My Eurythmics theory - all of their later hits get overshadowed in popular memory by Sweet Dreams (Are Made of This.) It was just so unique at the time, and such a breath of fresh air, that everything else they ever did can seem to pale in comparison. It announces itself as synth-based '80s pop in a way few other songs do, especially songs that were that successful. Also, later songs may get misremembered as Annie Lenox solo hits rather than Eurhythmics.
#JusticeForMagic, but I still voted it worse than The Bangles.
"Sister Christian" gets +4 from me for it's use in Boogie Nights.
I gave the first song a listen, but I feel confident in saying that in the future I ain't gonna play Sun City Girls.
Plus several phrases that would be fine on primetime TV. (And maybe one or two that wouldn't.) Maybe they were trying to keep it eligible for YouTube Kids?
That video has some of the strangest censorship ever.
My wife once bought me a blue canary nightlight. It broke, but I still have the fixture. I think the late, lamented ThinkGeek sold it, and it no longer appears to be available.
Even Kevin Smith can not suck the joy and movement out of ABC. Rosario Dawson helps a whole lot, though.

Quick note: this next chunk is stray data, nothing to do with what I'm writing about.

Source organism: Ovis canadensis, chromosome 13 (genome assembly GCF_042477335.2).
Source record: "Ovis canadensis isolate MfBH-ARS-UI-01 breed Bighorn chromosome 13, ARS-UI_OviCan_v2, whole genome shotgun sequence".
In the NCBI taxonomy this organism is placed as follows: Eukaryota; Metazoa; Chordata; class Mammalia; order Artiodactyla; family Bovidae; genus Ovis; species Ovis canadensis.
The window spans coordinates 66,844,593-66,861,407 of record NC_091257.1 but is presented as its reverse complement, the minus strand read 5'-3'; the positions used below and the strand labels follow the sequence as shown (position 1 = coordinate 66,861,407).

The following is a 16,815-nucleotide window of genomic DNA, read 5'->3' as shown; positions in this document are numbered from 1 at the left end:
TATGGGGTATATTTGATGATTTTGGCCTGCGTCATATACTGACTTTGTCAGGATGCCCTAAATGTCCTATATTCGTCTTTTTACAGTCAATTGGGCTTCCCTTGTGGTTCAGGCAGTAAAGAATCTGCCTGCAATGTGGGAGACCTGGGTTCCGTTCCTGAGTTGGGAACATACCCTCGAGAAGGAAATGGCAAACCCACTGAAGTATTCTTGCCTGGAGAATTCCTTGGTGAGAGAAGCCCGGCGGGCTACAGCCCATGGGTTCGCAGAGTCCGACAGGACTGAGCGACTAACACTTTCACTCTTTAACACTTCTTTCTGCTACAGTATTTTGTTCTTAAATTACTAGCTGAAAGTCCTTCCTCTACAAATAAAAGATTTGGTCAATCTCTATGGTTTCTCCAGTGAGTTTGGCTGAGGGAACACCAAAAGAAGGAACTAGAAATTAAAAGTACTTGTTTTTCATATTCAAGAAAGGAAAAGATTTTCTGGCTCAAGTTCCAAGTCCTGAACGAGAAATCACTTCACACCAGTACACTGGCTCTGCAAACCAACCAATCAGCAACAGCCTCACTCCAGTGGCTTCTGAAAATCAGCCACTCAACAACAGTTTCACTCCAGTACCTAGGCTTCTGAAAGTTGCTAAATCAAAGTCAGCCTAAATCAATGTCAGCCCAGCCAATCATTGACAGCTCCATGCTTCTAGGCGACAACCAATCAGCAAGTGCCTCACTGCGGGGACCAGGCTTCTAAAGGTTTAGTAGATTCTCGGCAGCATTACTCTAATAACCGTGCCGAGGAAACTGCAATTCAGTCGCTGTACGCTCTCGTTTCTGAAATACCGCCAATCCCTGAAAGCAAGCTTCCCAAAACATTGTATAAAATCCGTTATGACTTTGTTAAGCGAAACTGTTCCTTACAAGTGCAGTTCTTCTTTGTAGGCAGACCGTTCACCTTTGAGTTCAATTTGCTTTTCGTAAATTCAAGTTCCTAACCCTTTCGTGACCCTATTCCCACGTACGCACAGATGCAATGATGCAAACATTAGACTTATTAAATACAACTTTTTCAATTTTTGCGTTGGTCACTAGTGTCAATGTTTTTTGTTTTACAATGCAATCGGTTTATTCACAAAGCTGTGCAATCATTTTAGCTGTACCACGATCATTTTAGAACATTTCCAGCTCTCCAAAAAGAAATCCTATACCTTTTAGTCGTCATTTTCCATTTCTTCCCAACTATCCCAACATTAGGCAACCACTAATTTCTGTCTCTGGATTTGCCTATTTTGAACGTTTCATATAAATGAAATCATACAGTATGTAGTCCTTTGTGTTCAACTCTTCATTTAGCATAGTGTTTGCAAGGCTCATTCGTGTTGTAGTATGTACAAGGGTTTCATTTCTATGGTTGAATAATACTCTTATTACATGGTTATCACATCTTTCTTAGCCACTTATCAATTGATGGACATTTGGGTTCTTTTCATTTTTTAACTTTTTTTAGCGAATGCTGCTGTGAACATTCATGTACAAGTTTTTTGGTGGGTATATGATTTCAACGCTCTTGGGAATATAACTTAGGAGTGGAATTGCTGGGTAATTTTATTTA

It was coming off of a big blues revival that started in the late-80s - Robert Cray was probably the biggest charter from that cohort, but Bonnie Raitt's resurgence was part of it as well. You also had a lot of early blues being reissued on CD, including Robert Johnson, King of the Delta Blues in 1990.
I listen to this song and think "there's no reason she couldn't have a #1 this year if she wanted to."
Sons of the P, is one of my favorite albums of all time. I highly recommend it to anyone who'd like to dig a little deeper into Digital Underground.
That Bobby Vee song is perfectly pleasant, but I couldn't get past the fact that it was released the same year as "Bringing it All Back Home," "Rubber Soul," and "A Love Supreme."
Indeed. Tom's avoidance of the phrase "No-talent ass-clown" showed admirable restraint. Something no one has ever accused Michael Bolton of.
But were you worried they were going to sell out because it was on a major label?
I love that performance so much, too. There's a moment not long after the trumpet solo where Linnell kind of closes his eyes and has a cryptic smile, like he's willing himself to remember this moment - that if if all falls apart tomorrow, he still got to play on the Tonight Show with Johnny's whole band. (I also like to think that this performance gave them the idea that, "Yeah, maybe it'd be fun to put together a band for touring and recording. We need some guys named Dan.") And it's 31 fuckin' years later, and the guys still like to make music together.